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posted by [personal profile] tobyaw at 03:56pm on 09/06/2017
Why are hung parliaments greeted with the expectation that the large parties will do a deal with whatever small parties will make up their numbers? This puts undue power in the hands of fringe political movements (and associated pork-barrel politics).

Wouldn’t it make more sense for there to be an expectation that the two largest parties should do a deal, and hence find a compromise that matches the largest number of voters. We’ve had a National Government work for us before.
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posted by [personal profile] tobyaw at 08:33am on 06/06/2017
We use a Harmony universal remote to control the hifi and TV at home. But recently the button to turn the volume up has stopped working.

I found the amp remote, put some batteries in it, and now I can turn the volume up. But the volume down button on the amp remote has stopped working.

Currently we need to use two remotes to control the volume; one to turn it up and the other to turn it down. So much for making life easier.
location: St Andrews, Scotland
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posted by [personal profile] tobyaw at 11:03pm on 10/05/2017
Watching Doctor Who last weekend, it dawned on me that the fundamental problem with modern Who is not the nonsensical stories, the feeble characterisation of the Doctor, or the emotional outpourings. The problem is the 45-minute episode length. Barely has a story started before it is ending, and there is no space for middle, for development, for subplots, or for a change of pace.

The typical length of a classic Who story was four 25-minute episodes, giving a total story time of just over 90 minutes. Which is a far more natural length for visual drama.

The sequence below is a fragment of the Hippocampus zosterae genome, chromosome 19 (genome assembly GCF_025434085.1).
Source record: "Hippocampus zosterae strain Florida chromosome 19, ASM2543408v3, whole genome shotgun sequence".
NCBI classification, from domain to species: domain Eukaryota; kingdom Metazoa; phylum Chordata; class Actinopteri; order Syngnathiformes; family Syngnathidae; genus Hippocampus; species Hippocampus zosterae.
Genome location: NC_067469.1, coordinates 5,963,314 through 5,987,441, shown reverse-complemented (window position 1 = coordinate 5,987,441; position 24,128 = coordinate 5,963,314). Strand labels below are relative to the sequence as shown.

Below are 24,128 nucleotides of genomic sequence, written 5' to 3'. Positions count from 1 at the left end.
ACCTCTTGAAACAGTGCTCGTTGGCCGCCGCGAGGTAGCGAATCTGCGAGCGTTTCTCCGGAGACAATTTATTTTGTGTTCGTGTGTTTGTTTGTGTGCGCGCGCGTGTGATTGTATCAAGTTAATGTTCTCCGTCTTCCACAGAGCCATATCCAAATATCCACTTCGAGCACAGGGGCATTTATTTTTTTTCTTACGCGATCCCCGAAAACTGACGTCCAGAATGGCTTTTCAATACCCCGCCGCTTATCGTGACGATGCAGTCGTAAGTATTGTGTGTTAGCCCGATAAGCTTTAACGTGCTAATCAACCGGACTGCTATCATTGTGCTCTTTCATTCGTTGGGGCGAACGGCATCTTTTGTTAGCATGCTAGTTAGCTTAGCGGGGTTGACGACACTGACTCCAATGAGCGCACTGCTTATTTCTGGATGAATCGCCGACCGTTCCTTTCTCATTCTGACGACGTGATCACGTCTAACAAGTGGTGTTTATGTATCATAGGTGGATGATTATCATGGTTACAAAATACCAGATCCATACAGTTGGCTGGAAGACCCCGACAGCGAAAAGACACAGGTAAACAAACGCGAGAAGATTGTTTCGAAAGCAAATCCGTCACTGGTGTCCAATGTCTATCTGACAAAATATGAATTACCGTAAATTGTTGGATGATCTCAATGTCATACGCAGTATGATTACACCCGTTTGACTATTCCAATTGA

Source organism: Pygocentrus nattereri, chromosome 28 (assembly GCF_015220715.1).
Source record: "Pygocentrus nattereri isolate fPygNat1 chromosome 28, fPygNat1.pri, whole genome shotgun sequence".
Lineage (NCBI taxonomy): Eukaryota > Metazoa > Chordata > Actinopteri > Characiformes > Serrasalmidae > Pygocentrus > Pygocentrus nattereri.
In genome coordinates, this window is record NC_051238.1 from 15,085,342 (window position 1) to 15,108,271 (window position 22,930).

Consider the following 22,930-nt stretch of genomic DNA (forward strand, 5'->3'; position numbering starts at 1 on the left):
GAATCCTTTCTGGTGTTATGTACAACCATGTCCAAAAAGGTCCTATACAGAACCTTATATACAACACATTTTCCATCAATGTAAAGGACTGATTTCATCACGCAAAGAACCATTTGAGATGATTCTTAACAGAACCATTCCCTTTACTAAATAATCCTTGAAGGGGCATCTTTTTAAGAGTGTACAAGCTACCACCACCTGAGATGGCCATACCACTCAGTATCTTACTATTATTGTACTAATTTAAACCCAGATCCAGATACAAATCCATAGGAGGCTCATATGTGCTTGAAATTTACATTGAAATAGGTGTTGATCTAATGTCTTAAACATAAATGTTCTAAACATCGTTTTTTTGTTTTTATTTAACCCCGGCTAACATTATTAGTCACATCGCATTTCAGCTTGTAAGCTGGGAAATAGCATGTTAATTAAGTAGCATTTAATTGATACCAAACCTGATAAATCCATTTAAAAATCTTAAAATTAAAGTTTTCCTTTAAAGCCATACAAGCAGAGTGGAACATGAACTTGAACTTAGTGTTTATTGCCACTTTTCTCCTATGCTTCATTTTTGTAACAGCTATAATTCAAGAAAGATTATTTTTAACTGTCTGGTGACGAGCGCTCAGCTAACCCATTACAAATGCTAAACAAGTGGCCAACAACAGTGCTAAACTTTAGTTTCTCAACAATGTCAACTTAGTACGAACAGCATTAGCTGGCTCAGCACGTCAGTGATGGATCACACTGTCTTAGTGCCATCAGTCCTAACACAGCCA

Having watched the first four seasons of Elementary earlier this year, I came to the same conclusion. It would have been a significantly better television programme if there were half the number of episodes, and each was double the length.

I think the same goes for most televisual drama; we are stuck in the wrong format. The 100-minute length of television films is far better for story telling than the 45-minute length of episodic television.

Of course, in the world of Doctor Who we are spoiled with Big Finish creating a steady stream audio plays, many at the optimal length of between 90 and 120 minutes.
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posted by [personal profile] tobyaw at 09:04am on 24/04/2017
My most frequent interactions with the NHS are collecting repeat prescriptions, for me and for the rest of the family. For the last few years I’ve used the pharmacy at our local Morrisons supermarket; it is friendly, efficient, has good parking, and most importantly, is open long hours. It cannot be overstated how important it is that pharmacy services are available in weekday evenings, and seven days a week.

The existing pharmacies in town — Boots, Lloyds — seem happy to collaborate rather than compete, and still close at 5.30pm. It took a new entrant to the market to add a better level of service.

This is private-sector delivery of NHS services, free at the point of delivery, and providing a better service that anything that has gone before it.
location: St Andrews, Scotland
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posted by [personal profile] tobyaw at 09:37pm on 18/04/2017
Friend me on Nintendo Switch! My friend code is SW-5497-5999-8077

So far I mostly have friends from the office, but I must know more Switch owners than that.